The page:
Pronghorn Golf Resort blends top-notch golf with a family-friendly environment within the natural beauty of Central Oregon. The resort includes the public Nicklaus Course and the private Fazio Course (play on the Fazio Course is available to guests at the resort). The Nicklaus Course was ranked #28 on Golf Digest’s 2013 list of “America’s 100 Greatest Public Courses” and #38 in Golf Magazine’s 2012 “Top 100 Courses You Can Play.”

Pronghorn is located in Bend, Oregon (which, somewhat confusingly, is nowhere near North Bend, the home of Bandon Dunes). Bend claims that it has 300 days of sunshine per year, and the clear blue skies we experienced did nothing to lead us to believe otherwise (the 1-hour frost delays each October morning, on the other hand, were a bummer). Our trip started with a one-hour direct flight from San Francisco to Redmond/Bend airport, followed by a 30 minute drive to the resort. Don’t forget to have your smartphone on and Waze up and running to make sure you don’t miss any turns.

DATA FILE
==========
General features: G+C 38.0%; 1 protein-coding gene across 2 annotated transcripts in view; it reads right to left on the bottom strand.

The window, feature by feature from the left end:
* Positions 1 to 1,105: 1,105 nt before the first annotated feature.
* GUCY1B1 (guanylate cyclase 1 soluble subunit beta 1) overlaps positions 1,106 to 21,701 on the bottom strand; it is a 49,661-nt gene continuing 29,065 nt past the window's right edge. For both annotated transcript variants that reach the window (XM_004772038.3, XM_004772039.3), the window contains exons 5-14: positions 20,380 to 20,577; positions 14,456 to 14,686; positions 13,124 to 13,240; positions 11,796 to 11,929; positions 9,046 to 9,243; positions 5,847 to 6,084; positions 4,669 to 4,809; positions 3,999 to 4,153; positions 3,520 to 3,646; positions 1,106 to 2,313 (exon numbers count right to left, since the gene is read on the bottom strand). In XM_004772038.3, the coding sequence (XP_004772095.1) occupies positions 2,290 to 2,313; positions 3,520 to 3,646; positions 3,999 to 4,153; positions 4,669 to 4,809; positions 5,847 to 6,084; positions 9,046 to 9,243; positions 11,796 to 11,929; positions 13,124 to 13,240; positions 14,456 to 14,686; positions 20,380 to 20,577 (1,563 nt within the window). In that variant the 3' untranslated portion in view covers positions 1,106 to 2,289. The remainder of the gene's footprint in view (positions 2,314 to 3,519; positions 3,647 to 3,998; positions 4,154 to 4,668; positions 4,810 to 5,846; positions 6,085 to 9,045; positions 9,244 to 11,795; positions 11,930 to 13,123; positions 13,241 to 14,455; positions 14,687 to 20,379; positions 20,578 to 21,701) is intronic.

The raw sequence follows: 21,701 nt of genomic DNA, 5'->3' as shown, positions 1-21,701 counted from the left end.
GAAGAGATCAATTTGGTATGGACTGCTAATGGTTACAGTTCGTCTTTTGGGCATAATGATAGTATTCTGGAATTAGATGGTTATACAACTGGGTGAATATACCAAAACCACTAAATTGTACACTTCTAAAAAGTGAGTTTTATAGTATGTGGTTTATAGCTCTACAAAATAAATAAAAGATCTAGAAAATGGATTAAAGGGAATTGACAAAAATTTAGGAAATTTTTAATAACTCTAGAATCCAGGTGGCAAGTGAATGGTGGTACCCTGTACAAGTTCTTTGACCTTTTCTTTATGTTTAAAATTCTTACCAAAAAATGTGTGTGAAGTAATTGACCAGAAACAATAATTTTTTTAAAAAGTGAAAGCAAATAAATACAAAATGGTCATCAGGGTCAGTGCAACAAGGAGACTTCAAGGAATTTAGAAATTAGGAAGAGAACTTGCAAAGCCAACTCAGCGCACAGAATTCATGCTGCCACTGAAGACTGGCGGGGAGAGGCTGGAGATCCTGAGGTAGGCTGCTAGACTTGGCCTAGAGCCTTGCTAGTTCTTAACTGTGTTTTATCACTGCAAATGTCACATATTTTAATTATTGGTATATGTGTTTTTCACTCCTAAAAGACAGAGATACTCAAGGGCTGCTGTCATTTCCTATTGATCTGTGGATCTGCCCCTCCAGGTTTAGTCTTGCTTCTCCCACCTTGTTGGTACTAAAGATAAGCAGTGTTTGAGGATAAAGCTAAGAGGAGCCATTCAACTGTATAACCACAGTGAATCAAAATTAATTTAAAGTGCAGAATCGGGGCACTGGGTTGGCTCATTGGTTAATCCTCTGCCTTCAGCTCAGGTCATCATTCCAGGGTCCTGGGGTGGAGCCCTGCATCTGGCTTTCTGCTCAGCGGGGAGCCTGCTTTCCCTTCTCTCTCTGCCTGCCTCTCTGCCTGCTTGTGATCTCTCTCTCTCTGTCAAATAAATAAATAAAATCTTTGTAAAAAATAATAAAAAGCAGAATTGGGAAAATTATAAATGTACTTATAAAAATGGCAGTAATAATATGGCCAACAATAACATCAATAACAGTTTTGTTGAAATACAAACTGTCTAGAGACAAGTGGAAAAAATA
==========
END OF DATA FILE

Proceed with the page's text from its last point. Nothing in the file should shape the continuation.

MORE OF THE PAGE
Auberge Resorts took over management of the resort and its 48 guest units in May of 2012. Our sense as of our visit in October 2012 is that Auberge has not yet fully imbued the resort with their vision of luxury – Pronghorn still struck us as somewhere between a 4 and a 5-star experience. If you’re looking for something more permanent, there are also Pronghorn fractional ownership options and homes for sale.

As befits its location in central Oregon, the design of the resort has a lodge-like feel, with recurring notes of timber and stone, and numerous fireplaces and outdoor firepits. The Junior Suites we booked were spacious and comfortable – the full-blown 2-to-4 bedroom Villas (aimed no doubt at families) take things to another level, with full kitchens equipped with Viking appliances. The staff is friendly and eager-to-please, but not quite operating at the efficiency level of the top resorts.

Our resort reviews don’t rate the courses themselves, but the on-site Nicklaus Course is challenging and interesting – though the inclusion of an obligatory waterfall felt a bit forced. In terms of course layout and design, we preferred nearby Tetherow (ranked #66 on Golf Digest’s 2013 list of America’s 100 Greatest Public Courses), which we felt was better integrated with the surroundings.